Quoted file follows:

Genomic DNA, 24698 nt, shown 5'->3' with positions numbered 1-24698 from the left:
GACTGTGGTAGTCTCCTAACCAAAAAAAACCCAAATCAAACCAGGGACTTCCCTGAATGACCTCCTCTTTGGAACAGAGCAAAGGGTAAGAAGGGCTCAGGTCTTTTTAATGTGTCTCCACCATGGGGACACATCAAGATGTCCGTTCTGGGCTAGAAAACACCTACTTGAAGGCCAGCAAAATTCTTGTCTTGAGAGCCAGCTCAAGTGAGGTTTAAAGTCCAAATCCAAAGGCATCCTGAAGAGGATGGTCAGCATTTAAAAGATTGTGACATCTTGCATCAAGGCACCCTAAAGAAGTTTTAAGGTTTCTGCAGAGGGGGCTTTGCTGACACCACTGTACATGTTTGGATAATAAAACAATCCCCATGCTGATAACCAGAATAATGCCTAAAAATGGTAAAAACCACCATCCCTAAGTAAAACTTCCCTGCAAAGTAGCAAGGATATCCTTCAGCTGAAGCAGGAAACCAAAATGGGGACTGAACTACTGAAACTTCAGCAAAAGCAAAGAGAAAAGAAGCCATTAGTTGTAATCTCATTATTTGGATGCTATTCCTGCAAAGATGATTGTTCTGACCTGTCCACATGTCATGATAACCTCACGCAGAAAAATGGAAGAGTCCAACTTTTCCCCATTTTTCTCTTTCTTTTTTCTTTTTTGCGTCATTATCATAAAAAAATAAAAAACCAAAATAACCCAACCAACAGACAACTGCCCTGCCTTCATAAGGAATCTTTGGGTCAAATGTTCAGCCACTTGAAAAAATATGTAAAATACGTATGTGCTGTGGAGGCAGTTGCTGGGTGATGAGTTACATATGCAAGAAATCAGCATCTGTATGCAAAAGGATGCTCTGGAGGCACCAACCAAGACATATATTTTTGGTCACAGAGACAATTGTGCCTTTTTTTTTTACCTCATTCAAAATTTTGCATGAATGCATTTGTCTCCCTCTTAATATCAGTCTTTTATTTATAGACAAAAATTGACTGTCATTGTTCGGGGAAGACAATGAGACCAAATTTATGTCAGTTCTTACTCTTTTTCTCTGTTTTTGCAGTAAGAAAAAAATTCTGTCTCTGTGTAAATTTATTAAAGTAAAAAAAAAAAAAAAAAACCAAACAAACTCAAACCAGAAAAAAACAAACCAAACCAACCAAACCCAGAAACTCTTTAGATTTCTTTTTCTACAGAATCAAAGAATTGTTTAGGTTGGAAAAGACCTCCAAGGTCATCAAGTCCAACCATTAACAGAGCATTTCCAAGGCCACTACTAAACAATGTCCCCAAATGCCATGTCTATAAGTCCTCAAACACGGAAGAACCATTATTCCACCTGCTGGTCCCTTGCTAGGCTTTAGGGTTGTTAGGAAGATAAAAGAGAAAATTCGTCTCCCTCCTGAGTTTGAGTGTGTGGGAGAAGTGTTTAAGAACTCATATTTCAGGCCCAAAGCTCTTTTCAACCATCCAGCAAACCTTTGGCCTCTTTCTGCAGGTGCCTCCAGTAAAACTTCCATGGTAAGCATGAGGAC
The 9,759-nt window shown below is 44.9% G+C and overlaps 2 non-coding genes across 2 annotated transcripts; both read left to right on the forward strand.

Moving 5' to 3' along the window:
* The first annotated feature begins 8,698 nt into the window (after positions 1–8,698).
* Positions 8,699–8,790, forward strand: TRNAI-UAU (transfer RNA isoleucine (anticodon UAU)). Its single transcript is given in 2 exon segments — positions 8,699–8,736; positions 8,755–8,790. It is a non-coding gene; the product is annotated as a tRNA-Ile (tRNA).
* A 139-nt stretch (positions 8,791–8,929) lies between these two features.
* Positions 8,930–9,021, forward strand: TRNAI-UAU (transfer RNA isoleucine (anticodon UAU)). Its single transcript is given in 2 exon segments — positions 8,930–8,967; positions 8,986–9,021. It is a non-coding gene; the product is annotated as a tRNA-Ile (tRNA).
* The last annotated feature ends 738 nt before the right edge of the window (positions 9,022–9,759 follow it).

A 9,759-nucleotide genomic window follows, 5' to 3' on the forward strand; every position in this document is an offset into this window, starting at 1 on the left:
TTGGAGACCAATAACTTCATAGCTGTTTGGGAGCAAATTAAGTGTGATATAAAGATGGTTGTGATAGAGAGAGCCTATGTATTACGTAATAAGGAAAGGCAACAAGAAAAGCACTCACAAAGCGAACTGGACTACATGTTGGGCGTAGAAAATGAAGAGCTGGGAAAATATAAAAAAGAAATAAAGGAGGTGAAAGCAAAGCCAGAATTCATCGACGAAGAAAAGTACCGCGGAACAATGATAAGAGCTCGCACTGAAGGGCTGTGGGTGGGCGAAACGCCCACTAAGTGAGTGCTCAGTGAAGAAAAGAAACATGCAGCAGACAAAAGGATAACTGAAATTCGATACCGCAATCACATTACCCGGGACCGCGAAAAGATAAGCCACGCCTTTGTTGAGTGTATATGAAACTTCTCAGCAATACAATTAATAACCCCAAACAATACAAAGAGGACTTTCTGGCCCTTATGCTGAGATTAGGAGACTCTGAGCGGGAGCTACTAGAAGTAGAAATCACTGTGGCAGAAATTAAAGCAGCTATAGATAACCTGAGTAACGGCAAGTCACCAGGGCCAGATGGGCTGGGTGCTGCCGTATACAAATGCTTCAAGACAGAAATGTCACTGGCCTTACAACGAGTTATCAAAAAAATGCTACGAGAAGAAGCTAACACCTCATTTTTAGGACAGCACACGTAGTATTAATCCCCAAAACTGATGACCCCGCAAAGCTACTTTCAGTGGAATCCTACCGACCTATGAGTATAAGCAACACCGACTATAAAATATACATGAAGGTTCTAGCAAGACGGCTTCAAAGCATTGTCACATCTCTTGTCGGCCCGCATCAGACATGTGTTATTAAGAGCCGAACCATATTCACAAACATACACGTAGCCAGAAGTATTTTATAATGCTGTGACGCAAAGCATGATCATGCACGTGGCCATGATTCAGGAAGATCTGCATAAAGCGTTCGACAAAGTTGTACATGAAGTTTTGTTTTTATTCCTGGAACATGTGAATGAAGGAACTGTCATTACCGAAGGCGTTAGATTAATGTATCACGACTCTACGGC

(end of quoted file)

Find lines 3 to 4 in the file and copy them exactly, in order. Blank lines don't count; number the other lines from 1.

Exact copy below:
The 9,759-nt window shown below is 44.9% G+C and overlaps 2 non-coding genes across 2 annotated transcripts; both read left to right on the forward strand.

Moving 5' to 3' along the window: